7 Months Left: Get the Rundkvist While He’s Hot!

Dear potential academic employers,

I know you are all secretely competing for who will have the pleasure of giving me a forskarassistent assistant professor’s position, to see me fire the imaginations of a new generation of students, to see me produce awesome research in great quantities and present a charming face for your department toward the media and the public.

I know you’ve just been joking with me for the past four years, receiving my job applications and saying, with a merry twinkle in your little eyes, “Oh no, the loveable little rascal may have 115 published pieces of work and the world’s biggest archaeology blog, but let’s make him wait just a few months more!”.

Haha! I’ve got you all sussed out, you pranksters!

But let me just amicably point one thing out to make things easier for you guys. Today’s date marks seven months before my PhD diploma turns five years old. On 27th September I move out of the post-doctoral five-year window within which I may apply for forskarassistent positions. After that date, you will have to employ me as an associate professor. I know you all want to do that, but it will be a little harder for you to explain why you’re giving that kind of job to me instead of to one of the fifteen highly qualified 45-year-olds who are also lining up for it.

I look forward to hearing from you when this humorous little game of yours comes to an end. Preferably before September.

Yours very truly,

Martin Rundkvist, PhD

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14 thoughts on “7 Months Left: Get the Rundkvist While He’s Hot!

  1. Dr. Rundkvist,

    Thank you for your latest letter appraising us of your situation. We would like to commend you for correctly perceiving the nature of our actions. However there are some minor points of which you are apparently unaware:
    a. Seven months is considered to still be ample time. Generally, our entertainment only really starts when the victim is in a desperate panic. As you are still able to form whole sentences, you are clearly some way from that state.
    b. It has been agreed that your CV is adequate, although the claim to have worked for 3 years as a “Systembolaget stock-flow manager” fools nobody.
    c. You have only understood half of the game. We are not a monolithic whole, and there is internal competition over who has the strongest nerve. The looser is the one who blinks first and hires the candidate. We feel that in many cases “looser” is an appropriate epithet, for several reasons. Some of these you will be able to work out for yourself.
    I would therefore, once again, like to thank you for your letter, and wish you enjoy your stay in the Carl von Linne Home for the Academically Insane, when you (inevitably) arrive there. You are pre-booked into Room 624.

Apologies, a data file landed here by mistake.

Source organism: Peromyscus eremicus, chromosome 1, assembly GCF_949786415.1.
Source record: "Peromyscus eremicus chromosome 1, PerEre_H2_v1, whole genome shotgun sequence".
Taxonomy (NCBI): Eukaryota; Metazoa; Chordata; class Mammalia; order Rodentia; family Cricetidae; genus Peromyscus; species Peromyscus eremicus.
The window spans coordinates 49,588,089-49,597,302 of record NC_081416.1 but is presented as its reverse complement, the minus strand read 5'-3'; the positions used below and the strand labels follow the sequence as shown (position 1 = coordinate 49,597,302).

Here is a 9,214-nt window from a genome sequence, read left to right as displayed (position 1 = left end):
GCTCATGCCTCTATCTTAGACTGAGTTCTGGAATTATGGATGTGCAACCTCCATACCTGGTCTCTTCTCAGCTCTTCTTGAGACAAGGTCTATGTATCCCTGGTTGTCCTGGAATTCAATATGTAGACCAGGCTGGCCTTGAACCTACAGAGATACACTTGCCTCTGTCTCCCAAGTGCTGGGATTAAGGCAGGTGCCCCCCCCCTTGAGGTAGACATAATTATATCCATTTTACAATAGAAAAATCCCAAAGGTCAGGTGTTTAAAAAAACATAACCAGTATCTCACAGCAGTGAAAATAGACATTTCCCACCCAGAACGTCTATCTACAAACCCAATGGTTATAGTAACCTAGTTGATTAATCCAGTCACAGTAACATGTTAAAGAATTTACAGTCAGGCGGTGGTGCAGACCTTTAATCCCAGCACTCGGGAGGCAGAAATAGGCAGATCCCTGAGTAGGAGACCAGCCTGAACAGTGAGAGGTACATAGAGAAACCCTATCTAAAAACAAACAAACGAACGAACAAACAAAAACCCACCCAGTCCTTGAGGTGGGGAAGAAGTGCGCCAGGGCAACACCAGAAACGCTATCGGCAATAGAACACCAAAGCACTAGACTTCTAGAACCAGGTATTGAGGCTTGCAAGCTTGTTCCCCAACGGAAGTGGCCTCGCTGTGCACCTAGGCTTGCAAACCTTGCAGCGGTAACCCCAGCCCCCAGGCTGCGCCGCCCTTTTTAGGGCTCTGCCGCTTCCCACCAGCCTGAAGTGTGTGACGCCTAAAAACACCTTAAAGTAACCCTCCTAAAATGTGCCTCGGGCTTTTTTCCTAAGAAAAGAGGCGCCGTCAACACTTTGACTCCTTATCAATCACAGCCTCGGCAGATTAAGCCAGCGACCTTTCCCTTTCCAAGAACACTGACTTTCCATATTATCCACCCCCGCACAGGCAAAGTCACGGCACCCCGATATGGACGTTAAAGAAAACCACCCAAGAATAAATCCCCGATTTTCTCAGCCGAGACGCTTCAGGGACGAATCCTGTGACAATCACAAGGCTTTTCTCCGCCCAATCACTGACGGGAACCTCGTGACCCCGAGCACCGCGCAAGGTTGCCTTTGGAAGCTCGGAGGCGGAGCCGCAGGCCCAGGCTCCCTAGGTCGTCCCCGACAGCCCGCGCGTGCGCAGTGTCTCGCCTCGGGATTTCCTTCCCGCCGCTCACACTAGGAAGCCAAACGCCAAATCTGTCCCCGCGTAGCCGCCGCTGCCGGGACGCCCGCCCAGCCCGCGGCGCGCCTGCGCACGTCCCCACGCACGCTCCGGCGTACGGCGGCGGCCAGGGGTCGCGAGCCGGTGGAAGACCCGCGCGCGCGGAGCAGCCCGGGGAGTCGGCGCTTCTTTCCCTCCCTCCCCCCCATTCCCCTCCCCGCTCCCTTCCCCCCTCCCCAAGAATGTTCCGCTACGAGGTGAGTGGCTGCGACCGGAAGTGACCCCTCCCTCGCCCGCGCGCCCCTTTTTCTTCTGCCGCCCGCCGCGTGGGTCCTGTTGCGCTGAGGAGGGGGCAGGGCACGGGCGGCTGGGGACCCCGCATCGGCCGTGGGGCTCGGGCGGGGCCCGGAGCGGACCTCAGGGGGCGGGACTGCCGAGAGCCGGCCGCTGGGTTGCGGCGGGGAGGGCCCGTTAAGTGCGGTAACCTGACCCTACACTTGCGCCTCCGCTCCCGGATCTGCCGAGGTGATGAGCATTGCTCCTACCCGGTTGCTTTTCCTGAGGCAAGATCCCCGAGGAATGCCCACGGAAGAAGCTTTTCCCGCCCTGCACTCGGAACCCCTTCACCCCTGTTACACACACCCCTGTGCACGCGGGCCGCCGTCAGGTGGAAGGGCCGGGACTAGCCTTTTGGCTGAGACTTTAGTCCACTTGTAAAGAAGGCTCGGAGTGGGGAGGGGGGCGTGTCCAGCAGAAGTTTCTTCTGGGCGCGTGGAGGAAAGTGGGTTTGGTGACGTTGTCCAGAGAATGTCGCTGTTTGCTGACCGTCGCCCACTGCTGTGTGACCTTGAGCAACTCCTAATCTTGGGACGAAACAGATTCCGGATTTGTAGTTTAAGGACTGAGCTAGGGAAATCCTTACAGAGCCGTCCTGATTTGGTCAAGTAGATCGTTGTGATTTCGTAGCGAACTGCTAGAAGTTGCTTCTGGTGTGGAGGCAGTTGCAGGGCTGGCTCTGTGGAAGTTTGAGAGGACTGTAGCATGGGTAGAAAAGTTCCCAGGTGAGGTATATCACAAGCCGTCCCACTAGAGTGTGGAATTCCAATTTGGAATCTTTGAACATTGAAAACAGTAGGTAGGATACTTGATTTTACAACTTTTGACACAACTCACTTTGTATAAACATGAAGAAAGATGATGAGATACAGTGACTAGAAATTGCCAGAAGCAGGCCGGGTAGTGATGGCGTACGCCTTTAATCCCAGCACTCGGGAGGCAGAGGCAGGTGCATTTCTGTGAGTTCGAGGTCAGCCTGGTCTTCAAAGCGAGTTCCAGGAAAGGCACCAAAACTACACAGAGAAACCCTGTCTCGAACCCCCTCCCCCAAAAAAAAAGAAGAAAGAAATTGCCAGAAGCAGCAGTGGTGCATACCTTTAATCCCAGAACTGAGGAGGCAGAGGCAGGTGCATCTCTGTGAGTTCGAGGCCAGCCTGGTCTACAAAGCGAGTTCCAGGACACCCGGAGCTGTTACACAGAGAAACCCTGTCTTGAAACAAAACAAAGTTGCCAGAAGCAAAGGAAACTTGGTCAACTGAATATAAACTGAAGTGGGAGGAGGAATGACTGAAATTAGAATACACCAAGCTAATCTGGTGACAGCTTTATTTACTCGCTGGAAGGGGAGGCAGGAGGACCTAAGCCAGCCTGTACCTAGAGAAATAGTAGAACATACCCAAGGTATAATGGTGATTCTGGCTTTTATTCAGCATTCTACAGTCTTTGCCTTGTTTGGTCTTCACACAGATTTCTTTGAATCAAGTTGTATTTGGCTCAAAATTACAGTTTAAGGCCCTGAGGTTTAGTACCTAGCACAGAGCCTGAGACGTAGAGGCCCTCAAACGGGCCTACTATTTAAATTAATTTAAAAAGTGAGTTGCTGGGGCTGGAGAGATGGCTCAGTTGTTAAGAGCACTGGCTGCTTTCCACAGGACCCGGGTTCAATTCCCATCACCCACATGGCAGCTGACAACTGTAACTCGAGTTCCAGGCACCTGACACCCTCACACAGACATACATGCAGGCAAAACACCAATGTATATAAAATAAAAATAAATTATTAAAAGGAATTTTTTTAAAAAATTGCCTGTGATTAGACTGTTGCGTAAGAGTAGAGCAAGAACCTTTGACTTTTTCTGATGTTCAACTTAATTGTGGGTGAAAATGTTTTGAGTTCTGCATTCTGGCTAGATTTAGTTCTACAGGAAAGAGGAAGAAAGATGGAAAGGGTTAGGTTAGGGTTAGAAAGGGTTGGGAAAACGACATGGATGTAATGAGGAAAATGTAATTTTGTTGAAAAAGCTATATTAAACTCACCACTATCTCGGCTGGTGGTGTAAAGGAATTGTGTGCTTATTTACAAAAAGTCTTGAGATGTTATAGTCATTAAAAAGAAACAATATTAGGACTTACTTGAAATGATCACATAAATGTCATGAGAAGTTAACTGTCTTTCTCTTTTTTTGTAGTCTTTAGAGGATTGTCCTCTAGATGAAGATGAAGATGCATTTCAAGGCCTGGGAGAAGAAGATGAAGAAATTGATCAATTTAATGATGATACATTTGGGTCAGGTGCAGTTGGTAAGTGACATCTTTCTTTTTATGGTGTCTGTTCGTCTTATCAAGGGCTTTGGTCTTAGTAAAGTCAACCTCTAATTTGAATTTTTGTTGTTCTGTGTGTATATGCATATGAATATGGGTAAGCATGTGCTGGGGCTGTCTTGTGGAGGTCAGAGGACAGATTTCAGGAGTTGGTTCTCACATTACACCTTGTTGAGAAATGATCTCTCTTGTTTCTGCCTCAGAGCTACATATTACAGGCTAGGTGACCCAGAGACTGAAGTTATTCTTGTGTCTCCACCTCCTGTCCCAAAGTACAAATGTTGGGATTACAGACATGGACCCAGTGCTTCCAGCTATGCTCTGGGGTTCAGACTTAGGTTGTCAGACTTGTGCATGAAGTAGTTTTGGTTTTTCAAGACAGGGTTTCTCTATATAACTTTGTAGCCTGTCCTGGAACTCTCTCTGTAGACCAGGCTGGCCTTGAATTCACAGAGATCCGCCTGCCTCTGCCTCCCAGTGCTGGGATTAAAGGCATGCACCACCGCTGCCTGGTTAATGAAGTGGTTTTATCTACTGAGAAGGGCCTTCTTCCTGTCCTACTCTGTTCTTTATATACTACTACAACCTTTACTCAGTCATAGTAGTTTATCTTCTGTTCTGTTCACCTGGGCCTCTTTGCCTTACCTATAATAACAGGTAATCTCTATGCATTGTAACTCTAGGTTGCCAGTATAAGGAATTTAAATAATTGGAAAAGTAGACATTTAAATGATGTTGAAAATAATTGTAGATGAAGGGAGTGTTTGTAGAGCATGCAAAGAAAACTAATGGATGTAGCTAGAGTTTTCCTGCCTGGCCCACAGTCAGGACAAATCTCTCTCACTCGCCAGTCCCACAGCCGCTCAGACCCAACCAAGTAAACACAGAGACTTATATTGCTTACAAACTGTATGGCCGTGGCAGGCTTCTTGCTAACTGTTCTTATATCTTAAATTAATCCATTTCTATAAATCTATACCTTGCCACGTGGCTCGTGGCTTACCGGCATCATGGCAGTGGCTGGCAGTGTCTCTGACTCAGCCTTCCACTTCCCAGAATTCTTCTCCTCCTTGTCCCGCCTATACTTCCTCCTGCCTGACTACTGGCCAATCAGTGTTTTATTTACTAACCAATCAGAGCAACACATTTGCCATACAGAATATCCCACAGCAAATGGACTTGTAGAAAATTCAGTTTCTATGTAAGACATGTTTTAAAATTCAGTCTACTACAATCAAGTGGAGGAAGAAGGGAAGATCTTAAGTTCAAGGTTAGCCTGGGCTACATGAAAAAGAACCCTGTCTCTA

2. I understand the pre-historical bodice-ripper fiction market is very popular (or would that be “bear-pelt ripper”?). You might want to start giving it your consideration. Me, I’m still unclear on when I will transfer from the stodgy world of robotics research to the exciting, fast-paced world of the Ramen-restaurant service business.


  3. You think you’re having a hard time finding an academic job as an archaeologist in Sweden? Try finding one as a PhD Soil Scientist in Brazil, you’d go nuts. And it completely doesn´t matter if you are the most read soil science blogger (perhaps even the only soil science blogger) in the portuguese language: the guys hiring academis don´t even know what a blog is. Good luck for you and me.


  4. It’s the blog. We would employ you, but we can’t risk being “blogged back to the stone age” when we try to claim your research as our own. Tough break kid, but with the greatest Archaeology blog in the universe we’re all just a little scared and intimidated.


  5. Your thoughts and situation sound dreadfully familiar.
    You chose a humorous and creative way to communicate them. Well done.
    Otherwise you’ll certainly have a future as a commercial text writer.
    That’s one of the options I’ve been considering.
    And you even seem to outrule me in creative thinking + writing – chances should be pretty good.
    But then again.
    You’re not writing this blog to collect suggestions to alternative occupations. Keep it up just a few years more. They’re growing old (you know who “they”)and even though they still haven’t realized it, archaeology will NOT die with them. There will be a need for replacement. And development.
    Good luck there.


  6. Thanks for those kind words! A friend of mine actually worked as a copywriter for a few years, the most well-paid ones of his life so far. But he returned to archaeology and is now a freelance science writer, barely scraping by.


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